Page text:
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Hurtigruten's hybrid ships go bow to bow in the Northwest Passage

PHOTO: HURTIGRUTEN/TED GATLIN CRUISE_Roald_Amundsen_Fridtjof Nansen_NW_Passage_Photo_Ted_Gatlin.jpg
Passengers and crew lined the top decks of Roald Amundsen and Fridtjof Nansen for the ships' first meeting
Hurtigruten Expeditions' Roald Amundsen and Fridtjof Nansen met for the first time on Monday at Cambridge Bay, Nunavut, in the Northwest Passage.

Both vessels are equipped with battery power for short stints and peak shaving. Roald Amundsen is named after the first explorer to traverse the Northwest Passage.

Passengers and crew gathered on the top decks of both ships for the meeting.

Hurtigruten Group CEO Daniel Skjeldam called it a 'moment to celebrate our legacy,' with his company's ships having operated expedition cruises since 1896.

The vessels met during Fridtjof Nansen's 27-day westbound sailing to Nome, Alaska, and Roald Amundsen's 26-day eastbound saiilng to Halifax, Nova Scotia. Guiding the vessels are Capt. Terje Willassen and Capt. Raymond Martinsen.

Captains' perspectives

'Passing Zenith Point, I'm struck by the remarkable achievements of past explorers in these cold, remote places more than one hundred years ago. However, it's the enduring presence of today's inhabitants, surviving here since the Thule era, that commands my utmost respect,' Martinsen said.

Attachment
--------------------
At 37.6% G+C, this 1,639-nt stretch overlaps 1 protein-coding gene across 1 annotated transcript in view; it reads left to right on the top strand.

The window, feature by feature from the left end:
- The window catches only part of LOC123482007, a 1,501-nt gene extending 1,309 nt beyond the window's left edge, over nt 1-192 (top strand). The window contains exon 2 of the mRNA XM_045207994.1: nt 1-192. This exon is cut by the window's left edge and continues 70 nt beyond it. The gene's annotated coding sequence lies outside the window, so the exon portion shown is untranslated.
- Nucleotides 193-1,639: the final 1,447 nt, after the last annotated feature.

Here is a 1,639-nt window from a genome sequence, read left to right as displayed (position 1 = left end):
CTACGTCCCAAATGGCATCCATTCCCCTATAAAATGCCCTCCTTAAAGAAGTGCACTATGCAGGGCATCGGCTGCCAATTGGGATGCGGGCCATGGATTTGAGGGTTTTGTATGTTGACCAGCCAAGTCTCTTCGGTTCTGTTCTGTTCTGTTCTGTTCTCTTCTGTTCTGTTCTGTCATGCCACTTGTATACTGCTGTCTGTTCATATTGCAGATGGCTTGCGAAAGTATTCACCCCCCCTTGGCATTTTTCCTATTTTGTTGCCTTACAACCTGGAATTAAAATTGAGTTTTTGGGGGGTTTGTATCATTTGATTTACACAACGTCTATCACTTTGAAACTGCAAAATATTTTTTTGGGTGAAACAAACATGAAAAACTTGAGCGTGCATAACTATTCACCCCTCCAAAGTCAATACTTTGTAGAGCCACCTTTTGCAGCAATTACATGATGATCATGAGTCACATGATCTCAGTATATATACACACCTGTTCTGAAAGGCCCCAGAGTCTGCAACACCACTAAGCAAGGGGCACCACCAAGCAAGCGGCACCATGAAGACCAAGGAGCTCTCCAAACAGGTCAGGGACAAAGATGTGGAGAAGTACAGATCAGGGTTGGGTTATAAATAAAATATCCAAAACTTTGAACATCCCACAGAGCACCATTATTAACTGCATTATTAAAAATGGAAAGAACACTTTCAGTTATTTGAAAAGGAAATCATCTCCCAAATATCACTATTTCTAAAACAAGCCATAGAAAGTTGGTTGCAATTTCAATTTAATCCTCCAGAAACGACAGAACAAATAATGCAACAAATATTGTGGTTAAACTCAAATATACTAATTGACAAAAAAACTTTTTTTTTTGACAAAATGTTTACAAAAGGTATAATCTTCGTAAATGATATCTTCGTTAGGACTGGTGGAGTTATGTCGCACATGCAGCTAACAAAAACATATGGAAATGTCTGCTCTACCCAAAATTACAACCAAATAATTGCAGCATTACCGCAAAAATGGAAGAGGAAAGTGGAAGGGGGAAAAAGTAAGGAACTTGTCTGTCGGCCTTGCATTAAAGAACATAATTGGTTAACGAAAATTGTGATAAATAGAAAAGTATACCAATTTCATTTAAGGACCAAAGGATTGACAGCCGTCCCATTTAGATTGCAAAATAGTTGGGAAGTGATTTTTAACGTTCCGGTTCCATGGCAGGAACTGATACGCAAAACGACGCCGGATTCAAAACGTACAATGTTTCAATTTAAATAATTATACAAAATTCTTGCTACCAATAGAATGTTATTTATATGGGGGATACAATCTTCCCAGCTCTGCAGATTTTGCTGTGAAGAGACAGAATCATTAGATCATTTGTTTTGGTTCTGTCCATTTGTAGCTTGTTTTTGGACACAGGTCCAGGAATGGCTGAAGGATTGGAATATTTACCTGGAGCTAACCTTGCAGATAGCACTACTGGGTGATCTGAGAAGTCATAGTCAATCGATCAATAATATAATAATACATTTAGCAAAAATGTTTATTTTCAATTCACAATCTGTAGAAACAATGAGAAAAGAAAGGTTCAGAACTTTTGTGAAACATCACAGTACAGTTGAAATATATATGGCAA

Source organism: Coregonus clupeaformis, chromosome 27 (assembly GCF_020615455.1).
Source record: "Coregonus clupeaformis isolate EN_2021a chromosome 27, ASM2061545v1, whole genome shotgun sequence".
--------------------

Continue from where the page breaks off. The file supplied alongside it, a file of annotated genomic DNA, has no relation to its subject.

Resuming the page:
Willassen shares the same hometown as Amundsen.

'Growing up, listening to the tales of Roald Amundsen, and sailing aboard the ship named in his honor through the Northwest Passage fills me with pride. The expedition that consumed three years of his life, we strive to conquer in a mere 24 days. This experience both uplifts my pride and instils humility within me as I trace the path of this remarkable explorer.'

Citizen science

Both ships offer passengers opportunities to conduct research on behalf of third-party entities with the expedition cruise line’s Citizen Science Program. Projects available during this journey include eBird, iNaturalist, cloud observations, Secchi Disk and Happywhale. Additionally, traveling on Roald Amundsen is guest scientist Frances Crable, a PhD student collecting oceanographic and hydrographic data along the route.

This year Hurtigruten Foundation granted funds to Red Fish Arts Studio, aiding disadvantaged youth in Cambridge Bay. Another beneficiary, Oxen Expedition Engagement Network, founded by Alex McNeil, SVP expeditions product at Hurtigruten Expeditions, seeks to integrate local perspectives in the Arctic travel experience and support local business growth in Arctic communities.